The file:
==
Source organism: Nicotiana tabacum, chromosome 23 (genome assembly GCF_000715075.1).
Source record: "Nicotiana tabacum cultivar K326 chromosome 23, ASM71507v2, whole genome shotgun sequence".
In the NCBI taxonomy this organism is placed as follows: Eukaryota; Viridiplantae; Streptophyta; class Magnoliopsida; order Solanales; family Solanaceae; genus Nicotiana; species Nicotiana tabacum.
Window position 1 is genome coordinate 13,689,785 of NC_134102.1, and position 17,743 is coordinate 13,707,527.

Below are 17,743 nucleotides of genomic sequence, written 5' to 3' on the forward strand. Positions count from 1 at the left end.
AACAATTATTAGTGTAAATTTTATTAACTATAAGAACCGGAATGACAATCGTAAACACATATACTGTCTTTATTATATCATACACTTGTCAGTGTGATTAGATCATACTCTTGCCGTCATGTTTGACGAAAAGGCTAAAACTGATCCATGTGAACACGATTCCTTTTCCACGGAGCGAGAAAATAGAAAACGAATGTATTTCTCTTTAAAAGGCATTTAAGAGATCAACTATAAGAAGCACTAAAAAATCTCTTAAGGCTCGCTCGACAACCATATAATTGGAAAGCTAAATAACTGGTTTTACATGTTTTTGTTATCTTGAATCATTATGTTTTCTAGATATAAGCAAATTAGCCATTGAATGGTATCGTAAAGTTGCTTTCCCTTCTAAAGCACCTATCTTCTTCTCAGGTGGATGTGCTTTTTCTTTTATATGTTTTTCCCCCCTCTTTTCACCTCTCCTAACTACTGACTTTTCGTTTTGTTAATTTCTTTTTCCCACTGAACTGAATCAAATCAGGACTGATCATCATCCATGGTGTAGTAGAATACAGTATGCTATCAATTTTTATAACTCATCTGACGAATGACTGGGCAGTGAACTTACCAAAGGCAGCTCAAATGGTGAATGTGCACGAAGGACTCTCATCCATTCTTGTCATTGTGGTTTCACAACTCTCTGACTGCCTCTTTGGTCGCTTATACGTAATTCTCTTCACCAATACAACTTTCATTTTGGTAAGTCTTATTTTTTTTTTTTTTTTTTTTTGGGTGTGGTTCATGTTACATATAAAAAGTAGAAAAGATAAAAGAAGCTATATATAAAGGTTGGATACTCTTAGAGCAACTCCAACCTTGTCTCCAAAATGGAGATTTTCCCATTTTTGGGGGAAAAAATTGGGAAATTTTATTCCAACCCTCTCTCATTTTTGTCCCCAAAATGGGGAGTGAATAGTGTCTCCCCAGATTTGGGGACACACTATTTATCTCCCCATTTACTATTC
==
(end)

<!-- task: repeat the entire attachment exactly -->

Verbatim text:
Source organism: Nicotiana tabacum, chromosome 23 (genome assembly GCF_000715075.1).
Source record: "Nicotiana tabacum cultivar K326 chromosome 23, ASM71507v2, whole genome shotgun sequence".
In the NCBI taxonomy this organism is placed as follows: Eukaryota; Viridiplantae; Streptophyta; class Magnoliopsida; order Solanales; family Solanaceae; genus Nicotiana; species Nicotiana tabacum.
Window position 1 is genome coordinate 13,689,785 of NC_134102.1, and position 17,743 is coordinate 13,707,527.

Below are 17,743 nucleotides of genomic sequence, written 5' to 3' on the forward strand. Positions count from 1 at the left end.
AACAATTATTAGTGTAAATTTTATTAACTATAAGAACCGGAATGACAATCGTAAACACATATACTGTCTTTATTATATCATACACTTGTCAGTGTGATTAGATCATACTCTTGCCGTCATGTTTGACGAAAAGGCTAAAACTGATCCATGTGAACACGATTCCTTTTCCACGGAGCGAGAAAATAGAAAACGAATGTATTTCTCTTTAAAAGGCATTTAAGAGATCAACTATAAGAAGCACTAAAAAATCTCTTAAGGCTCGCTCGACAACCATATAATTGGAAAGCTAAATAACTGGTTTTACATGTTTTTGTTATCTTGAATCATTATGTTTTCTAGATATAAGCAAATTAGCCATTGAATGGTATCGTAAAGTTGCTTTCCCTTCTAAAGCACCTATCTTCTTCTCAGGTGGATGTGCTTTTTCTTTTATATGTTTTTCCCCCCTCTTTTCACCTCTCCTAACTACTGACTTTTCGTTTTGTTAATTTCTTTTTCCCACTGAACTGAATCAAATCAGGACTGATCATCATCCATGGTGTAGTAGAATACAGTATGCTATCAATTTTTATAACTCATCTGACGAATGACTGGGCAGTGAACTTACCAAAGGCAGCTCAAATGGTGAATGTGCACGAAGGACTCTCATCCATTCTTGTCATTGTGGTTTCACAACTCTCTGACTGCCTCTTTGGTCGCTTATACGTAATTCTCTTCACCAATACAACTTTCATTTTGGTAAGTCTTATTTTTTTTTTTTTTTTTTTTTGGGTGTGGTTCATGTTACATATAAAAAGTAGAAAAGATAAAAGAAGCTATATATAAAGGTTGGATACTCTTAGAGCAACTCCAACCTTGTCTCCAAAATGGAGATTTTCCCATTTTTGGGGGAAAAAATTGGGAAATTTTATTCCAACCCTCTCTCATTTTTGTCCCCAAAATGGGGAGTGAATAGTGTCTCCCCAGATTTGGGGACACACTATTTATCTCCCCATTTACTATTC